“I’m going to do a lady’s slipper because there is a flower called a lady slipper,” she says to no one in particular, and I get that down on paper.
There’s a note around here somewhere that has written on it the talk Franny and I had a few nights ago – when I asked her to finish her beans, and she said she couldn’t because they taste like guts. I did get that one down one day too.
However, I miss most of what I want to write down for lack of pen or energy to fetch one, or, increasingly, the motivation to write another messy note that’s going to end up as nothing but more domestic litter.
I try to be inconspicuous, and I’ve been writing about my kids ever since they were born, but they’re on to me now.
“What are you writing, Mummy? What are you writing? I think she’s writing about me.” And they mug for the camera.
But quickly now, illegibly, I jot down the last four things my boy says about artillery and anti-tank guns.
And quickly, before heads roll, I pick up, urge final bites of breakfast on ditherers, finish packing the car and get out the door.
Now, if I don’t even try to have my own time things go better. What works really well is when I prepare everything the night before -- pack the cooler, have hung out the bathing suits and towels the day before, have clothes and breakfast laid out. Have, in short, my act together. But days are long in summer, kids don’t go to bed until after nine. You’re going to take away my morning and my night too?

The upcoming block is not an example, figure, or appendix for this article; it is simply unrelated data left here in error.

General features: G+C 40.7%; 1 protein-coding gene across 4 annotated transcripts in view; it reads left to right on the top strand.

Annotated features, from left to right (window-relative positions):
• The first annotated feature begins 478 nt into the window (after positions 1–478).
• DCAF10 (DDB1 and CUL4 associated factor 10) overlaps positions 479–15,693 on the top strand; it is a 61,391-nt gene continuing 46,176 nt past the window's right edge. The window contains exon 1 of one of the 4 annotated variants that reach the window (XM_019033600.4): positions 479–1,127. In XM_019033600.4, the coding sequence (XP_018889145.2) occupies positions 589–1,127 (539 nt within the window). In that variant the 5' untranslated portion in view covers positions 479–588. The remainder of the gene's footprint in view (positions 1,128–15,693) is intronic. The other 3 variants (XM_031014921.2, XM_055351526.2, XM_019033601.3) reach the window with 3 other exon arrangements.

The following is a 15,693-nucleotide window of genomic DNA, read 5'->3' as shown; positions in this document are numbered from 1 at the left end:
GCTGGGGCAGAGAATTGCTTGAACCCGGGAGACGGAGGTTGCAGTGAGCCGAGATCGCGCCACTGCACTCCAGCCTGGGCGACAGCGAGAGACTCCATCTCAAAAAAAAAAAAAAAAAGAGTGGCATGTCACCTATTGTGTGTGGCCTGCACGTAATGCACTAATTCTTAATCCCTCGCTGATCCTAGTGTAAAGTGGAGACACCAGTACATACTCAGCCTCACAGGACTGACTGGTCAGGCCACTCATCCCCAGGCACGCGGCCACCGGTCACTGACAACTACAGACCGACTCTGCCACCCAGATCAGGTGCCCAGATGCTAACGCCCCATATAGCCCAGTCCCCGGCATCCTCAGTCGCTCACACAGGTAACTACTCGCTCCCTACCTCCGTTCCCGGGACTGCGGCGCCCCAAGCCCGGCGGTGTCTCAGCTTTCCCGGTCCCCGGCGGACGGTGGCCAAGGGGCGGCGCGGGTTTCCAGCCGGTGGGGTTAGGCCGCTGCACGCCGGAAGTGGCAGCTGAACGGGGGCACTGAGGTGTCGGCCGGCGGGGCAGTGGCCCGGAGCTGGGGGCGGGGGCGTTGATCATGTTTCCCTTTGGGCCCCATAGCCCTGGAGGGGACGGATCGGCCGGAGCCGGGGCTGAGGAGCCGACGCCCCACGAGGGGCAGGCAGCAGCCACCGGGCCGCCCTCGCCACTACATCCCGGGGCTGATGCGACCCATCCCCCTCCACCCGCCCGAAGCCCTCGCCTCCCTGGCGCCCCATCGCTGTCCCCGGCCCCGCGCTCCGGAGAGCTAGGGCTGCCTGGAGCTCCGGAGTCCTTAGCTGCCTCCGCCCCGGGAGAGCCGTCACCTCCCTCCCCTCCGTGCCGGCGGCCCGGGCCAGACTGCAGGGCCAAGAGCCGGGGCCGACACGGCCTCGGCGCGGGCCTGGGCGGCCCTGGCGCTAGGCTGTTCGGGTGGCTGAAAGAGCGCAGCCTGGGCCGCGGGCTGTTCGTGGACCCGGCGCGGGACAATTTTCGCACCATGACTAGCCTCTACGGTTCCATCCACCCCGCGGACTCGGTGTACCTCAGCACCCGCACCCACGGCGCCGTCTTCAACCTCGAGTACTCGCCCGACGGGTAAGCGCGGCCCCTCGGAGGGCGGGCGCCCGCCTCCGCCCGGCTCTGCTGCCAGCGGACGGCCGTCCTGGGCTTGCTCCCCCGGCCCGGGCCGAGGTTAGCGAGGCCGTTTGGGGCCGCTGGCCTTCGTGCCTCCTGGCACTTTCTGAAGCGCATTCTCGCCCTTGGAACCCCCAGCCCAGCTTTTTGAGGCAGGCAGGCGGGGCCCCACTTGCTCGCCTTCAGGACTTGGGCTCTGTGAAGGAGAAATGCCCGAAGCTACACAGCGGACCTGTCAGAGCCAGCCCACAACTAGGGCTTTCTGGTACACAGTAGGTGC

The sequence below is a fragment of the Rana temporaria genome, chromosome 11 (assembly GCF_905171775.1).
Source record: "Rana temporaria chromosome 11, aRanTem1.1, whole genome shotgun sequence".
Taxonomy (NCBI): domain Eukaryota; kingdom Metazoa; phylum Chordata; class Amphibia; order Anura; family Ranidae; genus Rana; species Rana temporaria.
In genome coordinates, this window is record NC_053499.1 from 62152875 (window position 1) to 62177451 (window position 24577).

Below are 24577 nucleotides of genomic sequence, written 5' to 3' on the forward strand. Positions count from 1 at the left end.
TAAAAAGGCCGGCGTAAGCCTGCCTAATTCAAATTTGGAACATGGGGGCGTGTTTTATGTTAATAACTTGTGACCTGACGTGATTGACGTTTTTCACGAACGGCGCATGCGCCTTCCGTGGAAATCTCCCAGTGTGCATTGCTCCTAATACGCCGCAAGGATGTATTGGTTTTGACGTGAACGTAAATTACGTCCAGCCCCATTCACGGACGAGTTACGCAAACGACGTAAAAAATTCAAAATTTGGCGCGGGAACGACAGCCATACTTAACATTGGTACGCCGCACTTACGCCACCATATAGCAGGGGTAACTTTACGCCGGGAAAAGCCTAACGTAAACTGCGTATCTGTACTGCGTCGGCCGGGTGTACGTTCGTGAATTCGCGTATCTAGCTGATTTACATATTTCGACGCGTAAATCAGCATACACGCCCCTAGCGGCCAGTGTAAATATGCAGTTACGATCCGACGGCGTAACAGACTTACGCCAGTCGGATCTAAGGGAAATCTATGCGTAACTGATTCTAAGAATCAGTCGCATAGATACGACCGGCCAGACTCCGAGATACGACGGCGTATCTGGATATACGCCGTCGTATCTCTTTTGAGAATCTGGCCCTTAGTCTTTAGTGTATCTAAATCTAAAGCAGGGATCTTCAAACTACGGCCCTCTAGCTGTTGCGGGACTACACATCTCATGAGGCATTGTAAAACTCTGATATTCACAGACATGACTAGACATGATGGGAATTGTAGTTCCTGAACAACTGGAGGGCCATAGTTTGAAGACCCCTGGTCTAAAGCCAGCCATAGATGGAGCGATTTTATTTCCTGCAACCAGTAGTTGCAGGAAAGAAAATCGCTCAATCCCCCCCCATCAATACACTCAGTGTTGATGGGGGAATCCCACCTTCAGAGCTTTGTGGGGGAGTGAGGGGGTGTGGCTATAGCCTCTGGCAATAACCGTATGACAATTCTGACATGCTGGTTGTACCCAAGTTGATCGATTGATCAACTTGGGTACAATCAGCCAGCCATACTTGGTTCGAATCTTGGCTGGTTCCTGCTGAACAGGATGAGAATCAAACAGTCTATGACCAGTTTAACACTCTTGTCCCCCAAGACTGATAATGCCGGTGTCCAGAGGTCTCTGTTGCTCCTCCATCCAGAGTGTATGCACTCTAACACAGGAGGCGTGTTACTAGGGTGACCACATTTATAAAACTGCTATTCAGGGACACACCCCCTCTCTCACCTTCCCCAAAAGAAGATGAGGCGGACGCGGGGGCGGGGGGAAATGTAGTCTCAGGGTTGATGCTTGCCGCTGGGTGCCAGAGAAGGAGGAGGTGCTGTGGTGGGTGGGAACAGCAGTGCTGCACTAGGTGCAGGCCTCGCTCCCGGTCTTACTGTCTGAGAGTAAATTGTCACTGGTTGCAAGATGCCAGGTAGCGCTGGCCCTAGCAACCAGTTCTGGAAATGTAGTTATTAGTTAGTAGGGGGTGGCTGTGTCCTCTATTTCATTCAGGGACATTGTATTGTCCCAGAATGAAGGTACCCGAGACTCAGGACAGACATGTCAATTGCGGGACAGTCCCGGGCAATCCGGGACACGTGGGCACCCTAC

Hard-done-by mom, is not pleasant to spend the day with. A mom with a mean look on her face, a mom walking around with low-grade depression. Who reaches for brownies as solace and that only makes matters worse.
I really fell off the wagon this summer. When I couldn’t get away for time to myself, when I was exhausted and angry at two in the afternoon, I made coffee and ate brownies. And I packed on the pounds. Like I was going away for a journey, I packed on the pounds.
Not funny. Kind of funny, but not really at all.